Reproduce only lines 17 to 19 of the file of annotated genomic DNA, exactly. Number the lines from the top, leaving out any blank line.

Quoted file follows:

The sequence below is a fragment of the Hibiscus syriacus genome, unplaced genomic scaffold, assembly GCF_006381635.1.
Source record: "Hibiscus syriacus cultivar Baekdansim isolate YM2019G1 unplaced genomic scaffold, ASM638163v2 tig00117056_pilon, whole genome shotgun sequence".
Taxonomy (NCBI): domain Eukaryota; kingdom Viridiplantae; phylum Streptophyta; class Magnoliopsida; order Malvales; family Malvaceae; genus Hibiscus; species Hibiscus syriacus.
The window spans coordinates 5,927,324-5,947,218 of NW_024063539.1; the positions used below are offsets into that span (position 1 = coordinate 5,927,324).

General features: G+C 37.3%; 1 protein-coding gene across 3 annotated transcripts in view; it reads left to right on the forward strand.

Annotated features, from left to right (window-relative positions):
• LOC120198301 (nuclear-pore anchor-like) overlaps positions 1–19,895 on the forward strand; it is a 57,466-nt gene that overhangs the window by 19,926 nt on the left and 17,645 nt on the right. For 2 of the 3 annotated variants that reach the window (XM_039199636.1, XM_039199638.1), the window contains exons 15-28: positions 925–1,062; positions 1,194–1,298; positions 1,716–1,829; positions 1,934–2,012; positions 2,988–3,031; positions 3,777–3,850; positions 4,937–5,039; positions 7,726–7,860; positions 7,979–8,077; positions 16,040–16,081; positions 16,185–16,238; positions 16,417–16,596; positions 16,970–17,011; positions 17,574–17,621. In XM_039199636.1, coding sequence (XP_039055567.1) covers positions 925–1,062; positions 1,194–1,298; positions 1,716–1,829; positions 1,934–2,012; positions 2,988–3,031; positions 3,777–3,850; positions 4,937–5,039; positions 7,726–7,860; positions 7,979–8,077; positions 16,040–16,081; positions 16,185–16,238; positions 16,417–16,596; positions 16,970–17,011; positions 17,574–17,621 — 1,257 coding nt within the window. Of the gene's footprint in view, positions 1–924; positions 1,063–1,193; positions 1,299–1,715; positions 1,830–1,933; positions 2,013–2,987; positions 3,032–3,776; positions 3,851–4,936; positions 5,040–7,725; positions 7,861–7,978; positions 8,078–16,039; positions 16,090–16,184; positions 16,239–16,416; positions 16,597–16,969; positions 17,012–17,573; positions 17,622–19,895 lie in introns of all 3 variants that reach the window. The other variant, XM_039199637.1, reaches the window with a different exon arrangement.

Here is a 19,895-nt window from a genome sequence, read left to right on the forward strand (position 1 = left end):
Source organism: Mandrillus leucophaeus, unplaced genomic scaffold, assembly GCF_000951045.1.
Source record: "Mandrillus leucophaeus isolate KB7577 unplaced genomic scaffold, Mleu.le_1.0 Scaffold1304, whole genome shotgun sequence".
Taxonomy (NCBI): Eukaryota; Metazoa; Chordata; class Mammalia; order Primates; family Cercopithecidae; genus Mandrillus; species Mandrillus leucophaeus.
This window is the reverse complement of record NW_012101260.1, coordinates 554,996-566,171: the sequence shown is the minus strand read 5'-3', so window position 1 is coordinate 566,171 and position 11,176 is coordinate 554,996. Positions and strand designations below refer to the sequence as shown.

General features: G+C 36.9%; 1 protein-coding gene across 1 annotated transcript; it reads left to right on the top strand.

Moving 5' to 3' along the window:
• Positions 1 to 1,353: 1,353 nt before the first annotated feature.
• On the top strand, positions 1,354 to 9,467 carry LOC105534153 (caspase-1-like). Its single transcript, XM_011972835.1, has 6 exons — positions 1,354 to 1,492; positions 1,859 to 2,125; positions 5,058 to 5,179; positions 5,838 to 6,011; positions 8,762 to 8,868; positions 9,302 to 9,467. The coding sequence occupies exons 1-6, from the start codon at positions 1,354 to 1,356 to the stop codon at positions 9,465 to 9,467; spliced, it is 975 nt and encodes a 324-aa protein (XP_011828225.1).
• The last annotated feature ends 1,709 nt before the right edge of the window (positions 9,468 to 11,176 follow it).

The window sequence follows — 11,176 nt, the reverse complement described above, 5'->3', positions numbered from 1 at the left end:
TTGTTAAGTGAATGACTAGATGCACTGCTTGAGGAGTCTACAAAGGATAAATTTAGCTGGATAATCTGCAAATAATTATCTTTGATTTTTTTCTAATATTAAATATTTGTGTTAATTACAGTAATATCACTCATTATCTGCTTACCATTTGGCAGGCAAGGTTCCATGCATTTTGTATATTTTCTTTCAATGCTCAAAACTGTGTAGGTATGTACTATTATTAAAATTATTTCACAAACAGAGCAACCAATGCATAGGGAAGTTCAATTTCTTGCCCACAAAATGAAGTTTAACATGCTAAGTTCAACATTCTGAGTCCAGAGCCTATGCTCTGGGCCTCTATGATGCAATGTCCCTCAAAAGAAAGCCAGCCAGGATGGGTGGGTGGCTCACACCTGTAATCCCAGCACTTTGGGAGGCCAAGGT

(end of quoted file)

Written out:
• The last annotated feature ends 1,709 nt before the right edge of the window (positions 9,468 to 11,176 follow it).

The window sequence follows — 11,176 nt, the reverse complement described above, 5'->3', positions numbered from 1 at the left end:
TTGTTAAGTGAATGACTAGATGCACTGCTTGAGGAGTCTACAAAGGATAAATTTAGCTGGATAATCTGCAAATAATTATCTTTGATTTTTTTCTAATATTAAATATTTGTGTTAATTACAGTAATATCACTCATTATCTGCTTACCATTTGGCAGGCAAGGTTCCATGCATTTTGTATATTTTCTTTCAATGCTCAAAACTGTGTAGGTATGTACTATTATTAAAATTATTTCACAAACAGAGCAACCAATGCATAGGGAAGTTCAATTTCTTGCCCACAAAATGAAGTTTAACATGCTAAGTTCAACATTCTGAGTCCAGAGCCTATGCTCTGGGCCTCTATGATGCAATGTCCCTCAAAAGAAAGCCAGCCAGGATGGGTGGGTGGCTCACACCTGTAATCCCAGCACTTTGGGAGGCCAAGGT